Your husband had both legs blown off at the knee, and one was just hanging where it joins the body. He also had other wounds in the body. You husband was dying when I left him. It was hard to leave him, but I could do nothing else, and wene [sic] to see if I could get some one to help me take him to the hospital. Before I left him he asked me for water. I was sorry, but I had none. I had been without for two days myself. He then asked me to turn him over, which I gladly did, and made a pillow for his head of his pack. You do not know how hard it was for me to leave him, but I thought I could find help, and when I returned he was not there. He had been picked up by an ambulance and taken back to the hospital, and he died a few days later. [It should be noted here that if this account is correct, the action is taking place on October 3 and his death would be a few days later, but other documents list his actual date of death as October 3.] You said that possibly he was in some hospital over there now. I really do not think so, for if this had been the case the war department would not have reported him dead, and then I am sure that a loving husband like yours would have written to you just as soon as he knew that he was taken care of. True enough, hundreds of boys live with both legs shot off, but with the other wounds your husband had I don't think it was possible for him to live. I asked your husband if he knew how badly he was wounded and he said, "Yes." I think he knew he was dying then, and the look on his face told me he was. I did not know your husband personally, but he was in the same regiment that I was in:the 313th F. A. I was in headquarters company and your husband was in "E" battery. He was a good soldier and was liked by his company.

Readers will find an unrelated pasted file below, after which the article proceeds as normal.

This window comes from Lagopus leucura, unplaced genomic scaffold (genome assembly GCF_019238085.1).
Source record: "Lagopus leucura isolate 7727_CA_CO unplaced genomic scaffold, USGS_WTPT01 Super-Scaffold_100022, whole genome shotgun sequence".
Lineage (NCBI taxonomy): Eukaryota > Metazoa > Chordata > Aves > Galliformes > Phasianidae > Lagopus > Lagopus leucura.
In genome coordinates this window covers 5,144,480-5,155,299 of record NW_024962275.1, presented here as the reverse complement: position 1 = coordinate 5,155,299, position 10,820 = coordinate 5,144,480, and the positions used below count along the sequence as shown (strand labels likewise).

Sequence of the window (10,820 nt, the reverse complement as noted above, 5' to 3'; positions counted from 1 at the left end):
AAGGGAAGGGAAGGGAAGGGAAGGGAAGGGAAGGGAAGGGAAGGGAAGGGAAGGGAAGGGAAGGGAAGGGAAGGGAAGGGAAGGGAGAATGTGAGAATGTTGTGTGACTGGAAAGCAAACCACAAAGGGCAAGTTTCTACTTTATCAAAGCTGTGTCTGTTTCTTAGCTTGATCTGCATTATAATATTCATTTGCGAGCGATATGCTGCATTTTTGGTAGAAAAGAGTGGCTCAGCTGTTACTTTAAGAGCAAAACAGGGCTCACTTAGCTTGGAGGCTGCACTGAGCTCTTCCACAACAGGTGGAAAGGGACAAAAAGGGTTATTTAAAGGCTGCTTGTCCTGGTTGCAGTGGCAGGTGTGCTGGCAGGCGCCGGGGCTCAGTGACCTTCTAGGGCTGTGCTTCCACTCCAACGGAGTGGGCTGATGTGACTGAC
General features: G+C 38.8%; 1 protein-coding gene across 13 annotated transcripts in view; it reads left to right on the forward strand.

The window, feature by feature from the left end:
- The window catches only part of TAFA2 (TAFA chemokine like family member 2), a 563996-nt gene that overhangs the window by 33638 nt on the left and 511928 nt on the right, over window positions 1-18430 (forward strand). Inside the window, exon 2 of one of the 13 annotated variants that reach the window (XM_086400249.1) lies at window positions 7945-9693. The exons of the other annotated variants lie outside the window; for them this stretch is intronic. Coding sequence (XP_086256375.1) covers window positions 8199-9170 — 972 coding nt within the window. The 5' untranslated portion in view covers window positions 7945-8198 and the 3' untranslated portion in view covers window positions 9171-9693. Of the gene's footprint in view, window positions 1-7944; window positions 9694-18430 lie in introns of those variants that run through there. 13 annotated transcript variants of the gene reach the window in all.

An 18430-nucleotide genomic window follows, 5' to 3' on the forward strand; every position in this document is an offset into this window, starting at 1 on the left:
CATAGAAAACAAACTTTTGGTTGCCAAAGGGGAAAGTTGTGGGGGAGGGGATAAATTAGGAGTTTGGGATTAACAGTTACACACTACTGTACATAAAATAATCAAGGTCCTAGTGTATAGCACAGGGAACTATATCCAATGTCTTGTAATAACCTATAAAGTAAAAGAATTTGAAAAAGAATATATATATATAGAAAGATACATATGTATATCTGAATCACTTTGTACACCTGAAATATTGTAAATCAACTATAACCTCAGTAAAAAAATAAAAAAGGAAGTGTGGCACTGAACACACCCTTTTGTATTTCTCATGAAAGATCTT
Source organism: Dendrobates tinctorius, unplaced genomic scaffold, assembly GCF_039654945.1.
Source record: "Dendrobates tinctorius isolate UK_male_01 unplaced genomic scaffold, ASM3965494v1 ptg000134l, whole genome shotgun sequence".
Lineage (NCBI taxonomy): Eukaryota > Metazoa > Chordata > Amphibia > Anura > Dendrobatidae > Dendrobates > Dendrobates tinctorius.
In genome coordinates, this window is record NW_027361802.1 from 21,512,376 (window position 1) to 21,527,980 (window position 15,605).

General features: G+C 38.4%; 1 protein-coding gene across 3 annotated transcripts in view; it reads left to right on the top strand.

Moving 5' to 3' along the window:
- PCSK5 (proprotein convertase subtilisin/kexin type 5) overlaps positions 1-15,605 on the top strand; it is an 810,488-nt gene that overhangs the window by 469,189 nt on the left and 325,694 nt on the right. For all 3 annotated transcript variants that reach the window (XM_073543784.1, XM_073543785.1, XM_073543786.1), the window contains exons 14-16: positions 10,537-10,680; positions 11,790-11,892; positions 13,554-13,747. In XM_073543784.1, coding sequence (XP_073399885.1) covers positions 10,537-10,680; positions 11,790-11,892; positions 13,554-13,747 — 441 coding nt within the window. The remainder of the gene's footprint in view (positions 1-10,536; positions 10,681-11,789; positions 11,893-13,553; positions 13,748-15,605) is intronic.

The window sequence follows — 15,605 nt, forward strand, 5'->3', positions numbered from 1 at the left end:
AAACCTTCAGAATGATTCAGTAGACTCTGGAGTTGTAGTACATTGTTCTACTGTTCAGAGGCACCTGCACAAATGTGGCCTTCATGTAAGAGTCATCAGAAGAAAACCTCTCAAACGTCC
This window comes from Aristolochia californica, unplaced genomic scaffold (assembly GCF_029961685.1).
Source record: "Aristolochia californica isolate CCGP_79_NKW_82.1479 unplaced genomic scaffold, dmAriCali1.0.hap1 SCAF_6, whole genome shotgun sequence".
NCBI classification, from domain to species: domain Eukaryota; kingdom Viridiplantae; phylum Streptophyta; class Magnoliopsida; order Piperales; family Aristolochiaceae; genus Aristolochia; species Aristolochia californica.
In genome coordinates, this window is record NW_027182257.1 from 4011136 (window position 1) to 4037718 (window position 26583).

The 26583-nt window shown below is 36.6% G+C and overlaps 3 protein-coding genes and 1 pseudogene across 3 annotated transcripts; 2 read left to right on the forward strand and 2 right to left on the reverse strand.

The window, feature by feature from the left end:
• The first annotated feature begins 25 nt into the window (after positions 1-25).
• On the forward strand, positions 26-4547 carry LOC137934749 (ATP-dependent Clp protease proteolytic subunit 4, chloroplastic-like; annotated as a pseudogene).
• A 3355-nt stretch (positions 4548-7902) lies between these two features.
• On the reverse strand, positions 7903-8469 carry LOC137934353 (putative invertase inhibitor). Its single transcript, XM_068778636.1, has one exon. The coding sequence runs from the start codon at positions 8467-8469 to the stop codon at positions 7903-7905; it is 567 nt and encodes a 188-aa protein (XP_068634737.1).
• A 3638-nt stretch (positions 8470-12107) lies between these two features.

Assuring you that I will do everything I can in regard to your securing the diary, and asking that you write me some time if you receive the book.